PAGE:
Todd Mundt: Certainly any wait is going to increase the cost because of inflation to fix this. Is there any chance that the legislature, legislative leaders will take any other action on this besides what the Governor has already said he's going to do?
Beck: Yeah, this is just his budget recommendation and you can bet that city governments will be up there lobbying, asking for that money to remain in the budget and we'll just see what lawmakers do.
Todd Mundt: The revenue picture looks pretty good. I mean, we get it lagging, as you can imagine, but the latest figures I saw in front of me just a couple of minutes ago was for December, looked pretty solid.
Beck: Revenues continue to increase. The personal income taxes are up about 8% so what that really means is that lawmakers are going to hold off doing the state budget for as long as they can. Under state law they're supposed to put together the budget based on December revenue figures.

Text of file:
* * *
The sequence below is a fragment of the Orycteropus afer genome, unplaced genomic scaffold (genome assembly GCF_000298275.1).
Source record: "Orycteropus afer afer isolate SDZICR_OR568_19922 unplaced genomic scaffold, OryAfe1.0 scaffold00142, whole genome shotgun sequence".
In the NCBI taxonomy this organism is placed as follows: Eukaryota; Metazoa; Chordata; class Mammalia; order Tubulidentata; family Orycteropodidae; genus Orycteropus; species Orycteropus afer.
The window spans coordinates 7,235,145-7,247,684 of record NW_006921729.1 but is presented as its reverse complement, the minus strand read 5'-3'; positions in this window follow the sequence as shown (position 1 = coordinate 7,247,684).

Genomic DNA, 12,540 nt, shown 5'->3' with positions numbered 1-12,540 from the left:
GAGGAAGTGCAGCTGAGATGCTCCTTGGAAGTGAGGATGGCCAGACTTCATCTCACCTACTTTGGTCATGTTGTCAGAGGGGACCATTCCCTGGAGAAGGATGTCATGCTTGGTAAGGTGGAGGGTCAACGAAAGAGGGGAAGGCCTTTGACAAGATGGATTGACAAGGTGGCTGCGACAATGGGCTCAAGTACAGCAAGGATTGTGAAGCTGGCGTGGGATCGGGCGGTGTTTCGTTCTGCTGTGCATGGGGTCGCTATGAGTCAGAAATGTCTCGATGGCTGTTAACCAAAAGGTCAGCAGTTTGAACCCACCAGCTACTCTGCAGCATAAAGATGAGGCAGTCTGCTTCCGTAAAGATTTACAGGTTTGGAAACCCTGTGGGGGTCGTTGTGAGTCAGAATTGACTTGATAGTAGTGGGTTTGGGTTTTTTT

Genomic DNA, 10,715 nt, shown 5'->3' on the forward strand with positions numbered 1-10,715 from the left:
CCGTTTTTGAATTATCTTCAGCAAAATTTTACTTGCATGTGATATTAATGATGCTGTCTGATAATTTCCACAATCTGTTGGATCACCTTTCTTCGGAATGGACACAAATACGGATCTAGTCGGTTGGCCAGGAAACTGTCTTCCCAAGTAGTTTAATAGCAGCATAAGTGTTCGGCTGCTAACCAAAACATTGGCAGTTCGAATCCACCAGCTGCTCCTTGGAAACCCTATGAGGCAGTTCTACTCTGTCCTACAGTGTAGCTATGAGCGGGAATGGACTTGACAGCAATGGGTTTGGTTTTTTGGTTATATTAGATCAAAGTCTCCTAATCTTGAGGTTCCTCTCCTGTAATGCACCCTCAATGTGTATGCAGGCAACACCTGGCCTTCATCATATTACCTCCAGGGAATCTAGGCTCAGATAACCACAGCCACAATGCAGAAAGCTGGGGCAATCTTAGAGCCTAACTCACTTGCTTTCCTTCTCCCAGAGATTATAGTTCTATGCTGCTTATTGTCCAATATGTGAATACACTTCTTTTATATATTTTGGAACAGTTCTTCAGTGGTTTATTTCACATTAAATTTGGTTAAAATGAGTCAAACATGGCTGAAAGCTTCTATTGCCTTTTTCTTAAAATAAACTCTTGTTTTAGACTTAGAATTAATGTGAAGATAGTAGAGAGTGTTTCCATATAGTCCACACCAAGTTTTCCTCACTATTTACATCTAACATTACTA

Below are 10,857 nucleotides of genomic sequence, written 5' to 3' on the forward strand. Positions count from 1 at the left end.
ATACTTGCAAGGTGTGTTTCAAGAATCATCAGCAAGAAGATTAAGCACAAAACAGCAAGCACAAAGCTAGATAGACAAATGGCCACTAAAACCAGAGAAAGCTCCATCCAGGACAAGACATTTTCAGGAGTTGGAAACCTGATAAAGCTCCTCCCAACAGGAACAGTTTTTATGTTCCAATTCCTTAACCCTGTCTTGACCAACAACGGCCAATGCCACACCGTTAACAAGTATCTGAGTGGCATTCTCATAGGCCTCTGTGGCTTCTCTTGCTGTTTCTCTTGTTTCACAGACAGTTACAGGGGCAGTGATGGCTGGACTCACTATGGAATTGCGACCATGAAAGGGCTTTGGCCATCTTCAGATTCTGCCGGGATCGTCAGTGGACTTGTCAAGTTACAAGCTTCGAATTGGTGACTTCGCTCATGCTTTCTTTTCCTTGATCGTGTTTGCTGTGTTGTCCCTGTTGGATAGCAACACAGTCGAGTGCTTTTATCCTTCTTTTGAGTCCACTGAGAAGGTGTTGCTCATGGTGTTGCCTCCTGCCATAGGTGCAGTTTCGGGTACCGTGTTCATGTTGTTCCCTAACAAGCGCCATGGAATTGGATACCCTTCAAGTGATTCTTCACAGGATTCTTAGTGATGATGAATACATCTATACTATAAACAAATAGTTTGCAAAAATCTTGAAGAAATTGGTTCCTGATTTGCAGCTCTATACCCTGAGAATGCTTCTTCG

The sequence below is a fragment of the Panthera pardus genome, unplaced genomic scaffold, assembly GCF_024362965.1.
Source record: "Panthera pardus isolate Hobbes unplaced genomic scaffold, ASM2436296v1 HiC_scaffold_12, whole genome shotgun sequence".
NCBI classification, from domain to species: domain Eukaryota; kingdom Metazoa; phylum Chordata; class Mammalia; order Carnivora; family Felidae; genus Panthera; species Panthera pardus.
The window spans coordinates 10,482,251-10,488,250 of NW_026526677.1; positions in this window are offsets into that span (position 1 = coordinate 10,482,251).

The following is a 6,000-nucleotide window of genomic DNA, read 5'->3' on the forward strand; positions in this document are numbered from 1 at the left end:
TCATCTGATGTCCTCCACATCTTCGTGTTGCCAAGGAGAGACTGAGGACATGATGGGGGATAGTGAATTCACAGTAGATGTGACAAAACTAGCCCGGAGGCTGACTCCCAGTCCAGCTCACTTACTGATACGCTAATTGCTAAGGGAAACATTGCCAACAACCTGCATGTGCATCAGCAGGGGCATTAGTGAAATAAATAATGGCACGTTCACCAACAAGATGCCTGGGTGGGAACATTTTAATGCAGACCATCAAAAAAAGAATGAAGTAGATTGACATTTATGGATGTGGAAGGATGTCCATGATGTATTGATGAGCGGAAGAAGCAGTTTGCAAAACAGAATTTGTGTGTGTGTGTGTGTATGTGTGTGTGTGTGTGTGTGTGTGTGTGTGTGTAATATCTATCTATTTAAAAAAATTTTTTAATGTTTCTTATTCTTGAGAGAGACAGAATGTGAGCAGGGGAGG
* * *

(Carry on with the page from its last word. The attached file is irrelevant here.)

But if revenues are higher, in March let's say, they can say well, let's just ignore that part of the state law and do our budget based on those figures so they have more money to spend essentially.
Todd Mundt: Have they done that in the past?
Beck: Oh, many times, many times when things looked like they were going to continue to improve, yes.
Todd Mundt: Is there any, in the forecasting that has been done or any discussion that you've been a part of or heard, is there some feeling that there are dark clouds on the horizon since in many parts of the country there is talk of a beginning of a recession. And we know Iowa tends to lag but are they seeing anything like that?